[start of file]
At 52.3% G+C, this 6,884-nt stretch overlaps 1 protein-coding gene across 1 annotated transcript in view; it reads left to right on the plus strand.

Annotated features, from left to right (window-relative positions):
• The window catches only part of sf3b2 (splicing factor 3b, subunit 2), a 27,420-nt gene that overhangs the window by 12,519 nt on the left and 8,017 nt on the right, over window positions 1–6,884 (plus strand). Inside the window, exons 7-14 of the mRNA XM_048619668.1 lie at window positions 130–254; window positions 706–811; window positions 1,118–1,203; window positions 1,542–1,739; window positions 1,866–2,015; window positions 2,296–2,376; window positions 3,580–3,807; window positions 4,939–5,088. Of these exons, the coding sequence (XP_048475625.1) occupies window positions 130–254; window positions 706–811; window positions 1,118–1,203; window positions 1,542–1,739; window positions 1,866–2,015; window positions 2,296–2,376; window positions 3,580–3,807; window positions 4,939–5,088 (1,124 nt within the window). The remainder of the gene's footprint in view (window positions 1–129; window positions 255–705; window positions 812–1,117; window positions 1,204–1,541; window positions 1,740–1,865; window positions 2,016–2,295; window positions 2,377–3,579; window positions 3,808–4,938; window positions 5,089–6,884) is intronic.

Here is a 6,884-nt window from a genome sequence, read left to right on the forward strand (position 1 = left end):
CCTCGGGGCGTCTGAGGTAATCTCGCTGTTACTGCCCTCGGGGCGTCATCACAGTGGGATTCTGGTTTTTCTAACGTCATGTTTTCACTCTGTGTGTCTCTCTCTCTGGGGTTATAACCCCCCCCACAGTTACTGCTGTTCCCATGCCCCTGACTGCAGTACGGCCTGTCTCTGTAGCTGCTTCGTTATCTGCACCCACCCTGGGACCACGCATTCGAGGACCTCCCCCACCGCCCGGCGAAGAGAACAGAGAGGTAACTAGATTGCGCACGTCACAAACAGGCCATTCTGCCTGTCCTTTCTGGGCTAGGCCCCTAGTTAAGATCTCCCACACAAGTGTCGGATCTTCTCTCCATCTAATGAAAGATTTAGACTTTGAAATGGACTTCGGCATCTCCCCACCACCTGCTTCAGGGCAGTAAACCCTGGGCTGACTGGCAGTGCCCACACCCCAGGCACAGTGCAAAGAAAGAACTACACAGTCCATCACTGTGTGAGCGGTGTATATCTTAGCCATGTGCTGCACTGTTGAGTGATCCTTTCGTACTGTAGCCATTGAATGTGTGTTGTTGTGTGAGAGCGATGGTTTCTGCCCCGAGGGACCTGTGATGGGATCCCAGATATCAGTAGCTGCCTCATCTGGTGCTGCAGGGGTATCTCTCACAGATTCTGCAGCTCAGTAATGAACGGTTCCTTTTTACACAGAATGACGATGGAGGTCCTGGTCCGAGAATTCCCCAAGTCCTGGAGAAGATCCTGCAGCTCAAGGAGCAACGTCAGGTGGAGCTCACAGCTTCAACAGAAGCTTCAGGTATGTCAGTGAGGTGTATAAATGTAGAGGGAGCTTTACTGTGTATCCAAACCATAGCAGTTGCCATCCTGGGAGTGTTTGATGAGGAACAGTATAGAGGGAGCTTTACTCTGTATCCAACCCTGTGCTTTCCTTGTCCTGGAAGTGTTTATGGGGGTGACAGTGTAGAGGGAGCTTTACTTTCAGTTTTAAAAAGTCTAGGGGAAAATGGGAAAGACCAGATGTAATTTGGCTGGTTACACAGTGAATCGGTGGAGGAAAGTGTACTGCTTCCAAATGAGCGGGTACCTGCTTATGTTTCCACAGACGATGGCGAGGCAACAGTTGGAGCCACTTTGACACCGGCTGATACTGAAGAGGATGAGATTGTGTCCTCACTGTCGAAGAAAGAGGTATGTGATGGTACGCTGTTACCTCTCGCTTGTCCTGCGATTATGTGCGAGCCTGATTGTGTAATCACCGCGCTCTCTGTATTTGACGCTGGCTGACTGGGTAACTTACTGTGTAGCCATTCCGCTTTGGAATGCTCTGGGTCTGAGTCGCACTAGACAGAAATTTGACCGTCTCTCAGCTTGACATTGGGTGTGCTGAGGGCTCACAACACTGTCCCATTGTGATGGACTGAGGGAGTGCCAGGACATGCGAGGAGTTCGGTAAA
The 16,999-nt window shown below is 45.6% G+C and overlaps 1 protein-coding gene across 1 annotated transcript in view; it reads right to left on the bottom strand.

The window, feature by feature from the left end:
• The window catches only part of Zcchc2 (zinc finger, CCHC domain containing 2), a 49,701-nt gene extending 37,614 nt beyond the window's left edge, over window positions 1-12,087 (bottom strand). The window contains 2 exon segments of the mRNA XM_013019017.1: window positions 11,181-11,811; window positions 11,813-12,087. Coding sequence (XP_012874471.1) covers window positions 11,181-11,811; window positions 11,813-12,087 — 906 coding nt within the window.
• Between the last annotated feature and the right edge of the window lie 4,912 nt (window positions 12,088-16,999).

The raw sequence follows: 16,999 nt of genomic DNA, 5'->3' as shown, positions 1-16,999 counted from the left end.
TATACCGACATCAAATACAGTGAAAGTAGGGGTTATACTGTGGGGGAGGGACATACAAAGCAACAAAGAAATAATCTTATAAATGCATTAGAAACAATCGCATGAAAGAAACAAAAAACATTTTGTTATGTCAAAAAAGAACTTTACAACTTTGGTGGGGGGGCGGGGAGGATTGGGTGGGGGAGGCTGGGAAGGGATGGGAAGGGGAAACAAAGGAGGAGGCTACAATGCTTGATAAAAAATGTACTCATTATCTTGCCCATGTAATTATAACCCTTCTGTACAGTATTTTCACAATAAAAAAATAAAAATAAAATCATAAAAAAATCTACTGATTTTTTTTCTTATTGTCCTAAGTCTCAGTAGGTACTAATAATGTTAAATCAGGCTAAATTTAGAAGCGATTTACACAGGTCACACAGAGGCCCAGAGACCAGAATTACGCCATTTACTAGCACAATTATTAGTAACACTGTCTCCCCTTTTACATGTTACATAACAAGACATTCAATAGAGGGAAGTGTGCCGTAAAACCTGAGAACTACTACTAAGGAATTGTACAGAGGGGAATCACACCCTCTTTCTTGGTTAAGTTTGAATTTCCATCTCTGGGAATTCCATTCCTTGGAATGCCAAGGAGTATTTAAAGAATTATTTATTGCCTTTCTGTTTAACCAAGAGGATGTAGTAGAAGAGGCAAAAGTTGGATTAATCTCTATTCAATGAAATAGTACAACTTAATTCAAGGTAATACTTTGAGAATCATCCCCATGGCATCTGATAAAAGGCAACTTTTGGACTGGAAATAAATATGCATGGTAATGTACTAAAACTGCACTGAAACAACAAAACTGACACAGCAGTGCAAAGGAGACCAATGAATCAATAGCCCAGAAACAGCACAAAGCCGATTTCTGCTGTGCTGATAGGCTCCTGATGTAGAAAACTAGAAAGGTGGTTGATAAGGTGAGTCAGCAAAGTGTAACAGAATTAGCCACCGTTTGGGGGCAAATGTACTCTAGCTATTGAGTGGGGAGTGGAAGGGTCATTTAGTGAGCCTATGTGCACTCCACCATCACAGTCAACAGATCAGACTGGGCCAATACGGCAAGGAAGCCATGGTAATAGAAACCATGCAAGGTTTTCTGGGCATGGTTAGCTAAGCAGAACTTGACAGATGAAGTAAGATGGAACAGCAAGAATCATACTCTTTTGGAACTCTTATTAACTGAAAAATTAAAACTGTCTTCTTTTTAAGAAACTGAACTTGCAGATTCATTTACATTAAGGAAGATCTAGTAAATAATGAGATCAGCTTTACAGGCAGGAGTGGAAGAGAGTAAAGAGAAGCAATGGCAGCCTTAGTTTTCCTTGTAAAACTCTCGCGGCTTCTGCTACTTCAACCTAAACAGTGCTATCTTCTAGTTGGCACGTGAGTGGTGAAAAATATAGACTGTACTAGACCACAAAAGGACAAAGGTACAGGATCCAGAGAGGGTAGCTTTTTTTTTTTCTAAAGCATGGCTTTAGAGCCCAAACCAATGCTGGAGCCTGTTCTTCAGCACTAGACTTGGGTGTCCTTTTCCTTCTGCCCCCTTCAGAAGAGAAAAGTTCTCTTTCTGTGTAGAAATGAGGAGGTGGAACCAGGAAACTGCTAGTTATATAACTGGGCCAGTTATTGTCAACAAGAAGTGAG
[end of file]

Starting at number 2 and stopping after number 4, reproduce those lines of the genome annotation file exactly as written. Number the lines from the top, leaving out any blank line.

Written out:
Annotated features, from left to right (window-relative positions):
• The window catches only part of sf3b2 (splicing factor 3b, subunit 2), a 27,420-nt gene that overhangs the window by 12,519 nt on the left and 8,017 nt on the right, over window positions 1–6,884 (plus strand). Inside the window, exons 7-14 of the mRNA XM_048619668.1 lie at window positions 130–254; window positions 706–811; window positions 1,118–1,203; window positions 1,542–1,739; window positions 1,866–2,015; window positions 2,296–2,376; window positions 3,580–3,807; window positions 4,939–5,088. Of these exons, the coding sequence (XP_048475625.1) occupies window positions 130–254; window positions 706–811; window positions 1,118–1,203; window positions 1,542–1,739; window positions 1,866–2,015; window positions 2,296–2,376; window positions 3,580–3,807; window positions 4,939–5,088 (1,124 nt within the window). The remainder of the gene's footprint in view (window positions 1–129; window positions 255–705; window positions 812–1,117; window positions 1,204–1,541; window positions 1,740–1,865; window positions 2,016–2,295; window positions 2,377–3,579; window positions 3,808–4,938; window positions 5,089–6,884) is intronic.

Here is a 6,884-nt window from a genome sequence, read left to right on the forward strand (position 1 = left end):